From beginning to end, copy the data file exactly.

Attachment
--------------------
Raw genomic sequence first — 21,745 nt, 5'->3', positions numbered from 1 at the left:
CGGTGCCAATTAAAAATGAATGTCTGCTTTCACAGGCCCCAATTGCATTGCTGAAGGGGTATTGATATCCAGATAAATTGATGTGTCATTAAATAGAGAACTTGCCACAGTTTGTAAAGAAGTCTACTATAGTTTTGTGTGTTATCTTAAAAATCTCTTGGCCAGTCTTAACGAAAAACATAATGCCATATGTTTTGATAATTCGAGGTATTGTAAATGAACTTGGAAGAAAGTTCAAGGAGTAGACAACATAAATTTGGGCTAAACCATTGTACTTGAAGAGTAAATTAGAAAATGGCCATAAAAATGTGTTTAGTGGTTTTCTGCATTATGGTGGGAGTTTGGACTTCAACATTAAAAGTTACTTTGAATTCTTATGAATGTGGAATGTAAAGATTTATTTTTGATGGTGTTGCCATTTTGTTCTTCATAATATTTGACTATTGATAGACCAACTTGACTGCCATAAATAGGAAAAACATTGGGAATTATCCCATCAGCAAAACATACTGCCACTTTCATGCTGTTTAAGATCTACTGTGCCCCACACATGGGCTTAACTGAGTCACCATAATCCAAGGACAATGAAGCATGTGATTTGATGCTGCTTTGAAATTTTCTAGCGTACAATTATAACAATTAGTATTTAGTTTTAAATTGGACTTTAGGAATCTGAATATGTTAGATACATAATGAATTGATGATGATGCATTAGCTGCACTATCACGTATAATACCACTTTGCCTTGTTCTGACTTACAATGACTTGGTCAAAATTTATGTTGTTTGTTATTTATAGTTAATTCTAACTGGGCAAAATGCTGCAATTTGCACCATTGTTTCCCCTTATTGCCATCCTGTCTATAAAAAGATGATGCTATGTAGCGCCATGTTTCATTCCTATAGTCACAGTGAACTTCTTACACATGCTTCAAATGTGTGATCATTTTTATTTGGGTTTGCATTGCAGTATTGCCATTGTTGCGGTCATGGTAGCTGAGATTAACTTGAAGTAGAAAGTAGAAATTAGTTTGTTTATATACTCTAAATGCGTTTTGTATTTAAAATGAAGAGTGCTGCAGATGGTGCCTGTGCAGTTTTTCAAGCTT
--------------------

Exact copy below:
Raw genomic sequence first — 21,745 nt, 5'->3', positions numbered from 1 at the left:
CGGTGCCAATTAAAAATGAATGTCTGCTTTCACAGGCCCCAATTGCATTGCTGAAGGGGTATTGATATCCAGATAAATTGATGTGTCATTAAATAGAGAACTTGCCACAGTTTGTAAAGAAGTCTACTATAGTTTTGTGTGTTATCTTAAAAATCTCTTGGCCAGTCTTAACGAAAAACATAATGCCATATGTTTTGATAATTCGAGGTATTGTAAATGAACTTGGAAGAAAGTTCAAGGAGTAGACAACATAAATTTGGGCTAAACCATTGTACTTGAAGAGTAAATTAGAAAATGGCCATAAAAATGTGTTTAGTGGTTTTCTGCATTATGGTGGGAGTTTGGACTTCAACATTAAAAGTTACTTTGAATTCTTATGAATGTGGAATGTAAAGATTTATTTTTGATGGTGTTGCCATTTTGTTCTTCATAATATTTGACTATTGATAGACCAACTTGACTGCCATAAATAGGAAAAACATTGGGAATTATCCCATCAGCAAAACATACTGCCACTTTCATGCTGTTTAAGATCTACTGTGCCCCACACATGGGCTTAACTGAGTCACCATAATCCAAGGACAATGAAGCATGTGATTTGATGCTGCTTTGAAATTTTCTAGCGTACAATTATAACAATTAGTATTTAGTTTTAAATTGGACTTTAGGAATCTGAATATGTTAGATACATAATGAATTGATGATGATGCATTAGCTGCACTATCACGTATAATACCACTTTGCCTTGTTCTGACTTACAATGACTTGGTCAAAATTTATGTTGTTTGTTATTTATAGTTAATTCTAACTGGGCAAAATGCTGCAATTTGCACCATTGTTTCCCCTTATTGCCATCCTGTCTATAAAAAGATGATGCTATGTAGCGCCATGTTTCATTCCTATAGTCACAGTGAACTTCTTACACATGCTTCAAATGTGTGATCATTTTTATTTGGGTTTGCATTGCAGTATTGCCATTGTTGCGGTCATGGTAGCTGAGATTAACTTGAAGTAGAAAGTAGAAATTAGTTTGTTTATATACTCTAAATGCGTTTTGTATTTAAAATGAAGAGTGCTGCAGATGGTGCCTGTGCAGTTTTTCAAGCTT